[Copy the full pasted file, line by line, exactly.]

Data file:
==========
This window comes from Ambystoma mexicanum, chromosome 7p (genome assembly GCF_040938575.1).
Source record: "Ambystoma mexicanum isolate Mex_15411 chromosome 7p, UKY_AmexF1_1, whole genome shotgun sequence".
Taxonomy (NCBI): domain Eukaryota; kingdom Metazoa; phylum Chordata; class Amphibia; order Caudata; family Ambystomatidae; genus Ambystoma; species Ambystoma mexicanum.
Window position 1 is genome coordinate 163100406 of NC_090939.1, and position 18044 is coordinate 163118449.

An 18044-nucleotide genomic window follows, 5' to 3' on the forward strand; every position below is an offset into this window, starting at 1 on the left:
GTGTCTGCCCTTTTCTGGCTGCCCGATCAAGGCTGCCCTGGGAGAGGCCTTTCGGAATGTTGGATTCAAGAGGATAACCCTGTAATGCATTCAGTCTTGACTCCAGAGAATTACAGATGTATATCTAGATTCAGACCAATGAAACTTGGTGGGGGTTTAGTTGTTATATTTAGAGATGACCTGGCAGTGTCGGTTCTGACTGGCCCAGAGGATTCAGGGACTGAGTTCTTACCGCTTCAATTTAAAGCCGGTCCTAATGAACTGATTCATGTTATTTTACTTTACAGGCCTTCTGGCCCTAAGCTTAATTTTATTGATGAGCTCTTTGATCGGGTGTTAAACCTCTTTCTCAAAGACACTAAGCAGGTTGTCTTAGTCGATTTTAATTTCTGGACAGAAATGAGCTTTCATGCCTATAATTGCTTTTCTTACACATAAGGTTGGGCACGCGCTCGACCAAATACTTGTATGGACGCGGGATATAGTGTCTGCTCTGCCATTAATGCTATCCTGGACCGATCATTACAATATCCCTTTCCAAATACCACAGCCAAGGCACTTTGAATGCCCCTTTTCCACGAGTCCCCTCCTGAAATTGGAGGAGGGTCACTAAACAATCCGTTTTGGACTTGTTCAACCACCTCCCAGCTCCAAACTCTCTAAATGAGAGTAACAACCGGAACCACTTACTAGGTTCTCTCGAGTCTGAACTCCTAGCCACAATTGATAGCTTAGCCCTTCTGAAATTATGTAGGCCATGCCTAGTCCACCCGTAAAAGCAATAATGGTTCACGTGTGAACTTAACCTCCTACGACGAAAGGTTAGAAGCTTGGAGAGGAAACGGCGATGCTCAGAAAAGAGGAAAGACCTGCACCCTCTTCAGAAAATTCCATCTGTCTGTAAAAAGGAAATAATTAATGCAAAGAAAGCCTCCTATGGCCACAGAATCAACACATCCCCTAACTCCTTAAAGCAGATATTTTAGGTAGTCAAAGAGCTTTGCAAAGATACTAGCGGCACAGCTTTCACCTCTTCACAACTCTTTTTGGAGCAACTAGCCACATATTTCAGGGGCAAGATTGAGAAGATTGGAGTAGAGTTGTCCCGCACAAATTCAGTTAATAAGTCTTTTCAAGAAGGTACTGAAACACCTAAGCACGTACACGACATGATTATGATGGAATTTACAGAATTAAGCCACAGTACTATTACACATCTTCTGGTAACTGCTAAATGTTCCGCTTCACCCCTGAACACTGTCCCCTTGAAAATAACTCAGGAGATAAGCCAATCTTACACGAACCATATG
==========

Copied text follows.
This window comes from Ambystoma mexicanum, chromosome 7p (genome assembly GCF_040938575.1).
Source record: "Ambystoma mexicanum isolate Mex_15411 chromosome 7p, UKY_AmexF1_1, whole genome shotgun sequence".
Taxonomy (NCBI): domain Eukaryota; kingdom Metazoa; phylum Chordata; class Amphibia; order Caudata; family Ambystomatidae; genus Ambystoma; species Ambystoma mexicanum.
Window position 1 is genome coordinate 163100406 of NC_090939.1, and position 18044 is coordinate 163118449.

An 18044-nucleotide genomic window follows, 5' to 3' on the forward strand; every position below is an offset into this window, starting at 1 on the left:
GTGTCTGCCCTTTTCTGGCTGCCCGATCAAGGCTGCCCTGGGAGAGGCCTTTCGGAATGTTGGATTCAAGAGGATAACCCTGTAATGCATTCAGTCTTGACTCCAGAGAATTACAGATGTATATCTAGATTCAGACCAATGAAACTTGGTGGGGGTTTAGTTGTTATATTTAGAGATGACCTGGCAGTGTCGGTTCTGACTGGCCCAGAGGATTCAGGGACTGAGTTCTTACCGCTTCAATTTAAAGCCGGTCCTAATGAACTGATTCATGTTATTTTACTTTACAGGCCTTCTGGCCCTAAGCTTAATTTTATTGATGAGCTCTTTGATCGGGTGTTAAACCTCTTTCTCAAAGACACTAAGCAGGTTGTCTTAGTCGATTTTAATTTCTGGACAGAAATGAGCTTTCATGCCTATAATTGCTTTTCTTACACATAAGGTTGGGCACGCGCTCGACCAAATACTTGTATGGACGCGGGATATAGTGTCTGCTCTGCCATTAATGCTATCCTGGACCGATCATTACAATATCCCTTTCCAAATACCACAGCCAAGGCACTTTGAATGCCCCTTTTCCACGAGTCCCCTCCTGAAATTGGAGGAGGGTCACTAAACAATCCGTTTTGGACTTGTTCAACCACCTCCCAGCTCCAAACTCTCTAAATGAGAGTAACAACCGGAACCACTTACTAGGTTCTCTCGAGTCTGAACTCCTAGCCACAATTGATAGCTTAGCCCTTCTGAAATTATGTAGGCCATGCCTAGTCCACCCGTAAAAGCAATAATGGTTCACGTGTGAACTTAACCTCCTACGACGAAAGGTTAGAAGCTTGGAGAGGAAACGGCGATGCTCAGAAAAGAGGAAAGACCTGCACCCTCTTCAGAAAATTCCATCTGTCTGTAAAAAGGAAATAATTAATGCAAAGAAAGCCTCCTATGGCCACAGAATCAACACATCCCCTAACTCCTTAAAGCAGATATTTTAGGTAGTCAAAGAGCTTTGCAAAGATACTAGCGGCACAGCTTTCACCTCTTCACAACTCTTTTTGGAGCAACTAGCCACATATTTCAGGGGCAAGATTGAGAAGATTGGAGTAGAGTTGTCCCGCACAAATTCAGTTAATAAGTCTTTTCAAGAAGGTACTGAAACACCTAAGCACGTACACGACATGATTATGATGGAATTTACAGAATTAAGCCACAGTACTATTACACATCTTCTGGTAACTGCTAAATGTTCCGCTTCACCCCTGAACACTGTCCCCTTGAAAATAACTCAGGAGATAAGCCAATCTTACACGAACCATATG